MLS can continue to add teams, it can tweak its playoff format and it can keep evolving, but it appears that no matter what, Toronto FC and the Seattle Sounders still have as good a shot as anyone of being the last clubs standing.
For the third time in four seasons, MLS's championship comes down to match between TFC and Seattle. While the last two took place at BMO Field, the rubber match will go down at Seattle's CenturyLink Field. "We owe them a home game," TFC coach Greg Vanney joked after his side's win over defending champion Atlanta United Wednesday night.
Here's a look back at the previous two meetings along with a first look at the third one, with MLS's 2019 title on the line:
2016: Toronto 0, Seattle 0 (Sounders win 5-4 in penalties)
A largely forgettable, scoreless game was brought to life by Stefan Frei's heroics. The Sounders goalkeeper robbed Jozy Altidore and entered MLS lore with a transcendent save in extra time, and Seattle went on to win in PKs after Roman Torres followed Justin Morrow's miss with the decisive kick.
Seattle won without Clint Dempsey, who missed the latter portion of the season due to a heart condition. The season was transformative for Seattle for a couple of either reasons, too. The late Sigi Schmid was let go in July, paving the way for longtime club steward Brian Schmetzer to take over as manager, and Nicolas Lodeiro was brought in as a summer acquisition from Boca Juniors. The two remain fixtures of the club today.
Six of Seattle's players on the matchday roster are still on the current team, while eight of Toronto's will make the trip to the Pacific Northwest for the third meeting between the two sides.
2017: Toronto 2, Seattle 0
TFC exacted its revenge to win its first MLS Cup title. It was only appropriate that Altidore scored the game-winning goal after being denied a year earlier, and Victor Vazquez put the finishing touches on the win in stoppage time. The match came two months after the USA's failure to qualify for World Cup 2018, with Altidore and Michael Bradley's standing among U.S. fans at a tenuous place. But they became beloved in Canada, guiding their team to victory and putting the finishing touches on what was arguably the most successful season any MLS team has ever had.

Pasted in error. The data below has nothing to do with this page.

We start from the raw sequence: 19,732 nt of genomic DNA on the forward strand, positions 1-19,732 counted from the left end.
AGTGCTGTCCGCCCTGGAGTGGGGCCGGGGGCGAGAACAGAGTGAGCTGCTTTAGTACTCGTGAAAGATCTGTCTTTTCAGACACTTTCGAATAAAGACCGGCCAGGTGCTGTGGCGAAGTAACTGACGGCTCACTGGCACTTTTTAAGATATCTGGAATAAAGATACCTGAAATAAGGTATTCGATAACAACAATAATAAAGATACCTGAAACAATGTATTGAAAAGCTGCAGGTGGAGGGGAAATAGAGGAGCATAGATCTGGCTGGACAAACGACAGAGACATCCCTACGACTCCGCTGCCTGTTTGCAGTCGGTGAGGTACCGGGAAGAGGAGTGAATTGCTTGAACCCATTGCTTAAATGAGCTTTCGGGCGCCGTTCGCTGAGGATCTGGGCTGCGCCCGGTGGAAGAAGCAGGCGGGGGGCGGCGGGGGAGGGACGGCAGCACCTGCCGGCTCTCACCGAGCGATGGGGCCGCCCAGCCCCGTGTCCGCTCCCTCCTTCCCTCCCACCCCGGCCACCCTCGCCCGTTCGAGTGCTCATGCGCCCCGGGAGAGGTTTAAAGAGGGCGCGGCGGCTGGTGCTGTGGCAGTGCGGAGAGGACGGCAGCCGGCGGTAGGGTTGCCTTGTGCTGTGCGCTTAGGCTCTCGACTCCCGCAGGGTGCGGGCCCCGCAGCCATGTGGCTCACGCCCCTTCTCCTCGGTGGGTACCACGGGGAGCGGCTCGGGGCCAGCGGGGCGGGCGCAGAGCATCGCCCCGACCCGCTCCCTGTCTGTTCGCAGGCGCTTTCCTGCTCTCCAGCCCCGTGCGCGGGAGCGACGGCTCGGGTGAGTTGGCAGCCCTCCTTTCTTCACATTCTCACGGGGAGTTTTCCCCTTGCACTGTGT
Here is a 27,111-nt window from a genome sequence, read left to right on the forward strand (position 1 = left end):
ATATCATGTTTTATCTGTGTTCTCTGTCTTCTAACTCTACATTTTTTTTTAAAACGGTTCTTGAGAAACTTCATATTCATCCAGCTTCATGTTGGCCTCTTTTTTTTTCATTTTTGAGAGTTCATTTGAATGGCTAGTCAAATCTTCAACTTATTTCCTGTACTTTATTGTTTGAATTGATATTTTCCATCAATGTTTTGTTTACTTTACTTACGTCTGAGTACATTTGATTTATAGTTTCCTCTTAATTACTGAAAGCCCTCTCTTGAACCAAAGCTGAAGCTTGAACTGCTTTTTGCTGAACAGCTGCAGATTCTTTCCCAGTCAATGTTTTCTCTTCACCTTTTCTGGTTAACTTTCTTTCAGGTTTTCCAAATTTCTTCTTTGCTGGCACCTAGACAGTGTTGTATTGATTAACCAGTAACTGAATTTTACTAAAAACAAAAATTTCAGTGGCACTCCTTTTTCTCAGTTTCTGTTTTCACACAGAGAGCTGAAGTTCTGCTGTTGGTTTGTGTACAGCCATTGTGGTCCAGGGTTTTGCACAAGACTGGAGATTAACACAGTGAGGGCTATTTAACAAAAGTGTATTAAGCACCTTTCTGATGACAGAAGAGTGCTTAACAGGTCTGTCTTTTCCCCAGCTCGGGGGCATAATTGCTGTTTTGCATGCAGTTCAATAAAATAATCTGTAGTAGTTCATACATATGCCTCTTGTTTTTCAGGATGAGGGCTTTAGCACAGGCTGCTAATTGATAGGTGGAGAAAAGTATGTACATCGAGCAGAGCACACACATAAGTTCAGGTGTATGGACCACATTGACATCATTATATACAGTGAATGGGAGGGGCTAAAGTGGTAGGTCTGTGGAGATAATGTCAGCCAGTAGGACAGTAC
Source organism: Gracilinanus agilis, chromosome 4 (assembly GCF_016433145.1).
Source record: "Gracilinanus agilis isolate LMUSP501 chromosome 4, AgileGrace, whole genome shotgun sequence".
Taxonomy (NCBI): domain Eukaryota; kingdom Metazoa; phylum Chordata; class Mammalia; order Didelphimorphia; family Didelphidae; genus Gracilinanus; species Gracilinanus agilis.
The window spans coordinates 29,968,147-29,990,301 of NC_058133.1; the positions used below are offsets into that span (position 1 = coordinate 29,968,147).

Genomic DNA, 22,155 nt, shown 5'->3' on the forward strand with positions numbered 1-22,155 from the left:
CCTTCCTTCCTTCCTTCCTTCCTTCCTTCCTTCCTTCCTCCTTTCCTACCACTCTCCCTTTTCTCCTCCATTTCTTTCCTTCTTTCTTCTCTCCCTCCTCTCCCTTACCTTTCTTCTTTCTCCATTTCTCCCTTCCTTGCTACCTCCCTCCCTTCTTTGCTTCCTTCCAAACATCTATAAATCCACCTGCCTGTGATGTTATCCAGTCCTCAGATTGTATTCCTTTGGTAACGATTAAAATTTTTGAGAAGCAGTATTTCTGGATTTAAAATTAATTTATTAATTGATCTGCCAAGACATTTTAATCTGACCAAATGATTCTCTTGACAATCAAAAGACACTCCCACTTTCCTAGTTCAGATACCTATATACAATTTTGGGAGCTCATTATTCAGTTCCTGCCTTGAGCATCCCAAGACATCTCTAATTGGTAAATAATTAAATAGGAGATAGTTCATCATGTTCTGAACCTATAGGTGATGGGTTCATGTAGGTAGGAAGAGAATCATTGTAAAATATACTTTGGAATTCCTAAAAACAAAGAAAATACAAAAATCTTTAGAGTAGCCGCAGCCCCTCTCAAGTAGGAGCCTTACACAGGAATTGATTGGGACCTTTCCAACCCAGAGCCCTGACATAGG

In becoming the first Canadian team to win MLS Cup, TFC completed the treble–MLS Cup, Supporters' Shield, domestic cup–and, at the time, set a league record for most points in a season. That has since been bested twice, but neither the New York Red Bulls of 2018 or LAFC of 2019 went on to win MLS Cup.
Nine players from Toronto's matchday roster that night are still on the team, while Seattle will bring 13 holdovers to the third showdown.
2019: Seattle vs. Toronto, Nov. 10, 3 p.m. ET
The rubber match takes place at CenturyLink Field, where new stars introduce themselves to the final stage. For Seattle, Raul Ruidiaz will make his first final appearance, after being so influential in the conference final win over LAFC. For Toronto, it's Alejandro Pozuelo, the Sebastian Giovinco replacement, leading the Reds after a Best XI-caliber season.
TFC, which missed the playoffs altogether last season after unraveling following Concacaf Champions League final disappointment, has two major injury questions in Altidore and domestic trophy magnet Omar Gonzalez, who have yet to play a minute in the playoffs. That TFC has reached the final without them is a testament to the club's depth, the job done by GM Ali Curtis–who stepped in for the club's championship architect, Tim Bezbatchenko–and the steady hand of Vanney on the bench. TFC enters MLS unbeaten in 13 straight matches–the last 10 in the regular season and playoff wins over D.C., NYCFC and Atlanta.
Seattle, too, deserves credit for overcoming the abrupt retirement of center back rock Chad Marshall in May, the winter departure of midfield linchpin Osvaldo Alonso and finding a way to reach the final. GM Garth Lagerwey made the signings necessary, again, to get his club to a final, while Schmetzer has devised the plan to extract the most from his side.
In their only meeting this season, Seattle won 3-2 at home, with Will Bruin scoring twice in a match that thrilled unlike their previous Cup encounters. Bruin, though, tore his ACL in June, Marshall hadn't yet retired and Altidore was fully fit, scoring a double for Toronto as well. There's little stock to put in that result as it relates to how MLS Cup will play out.
Regardless, MLS may be evolving, but so, too, are these clubs. And it appears that they're as capable as anyone of adapting to the newest version of MLS and succeeding.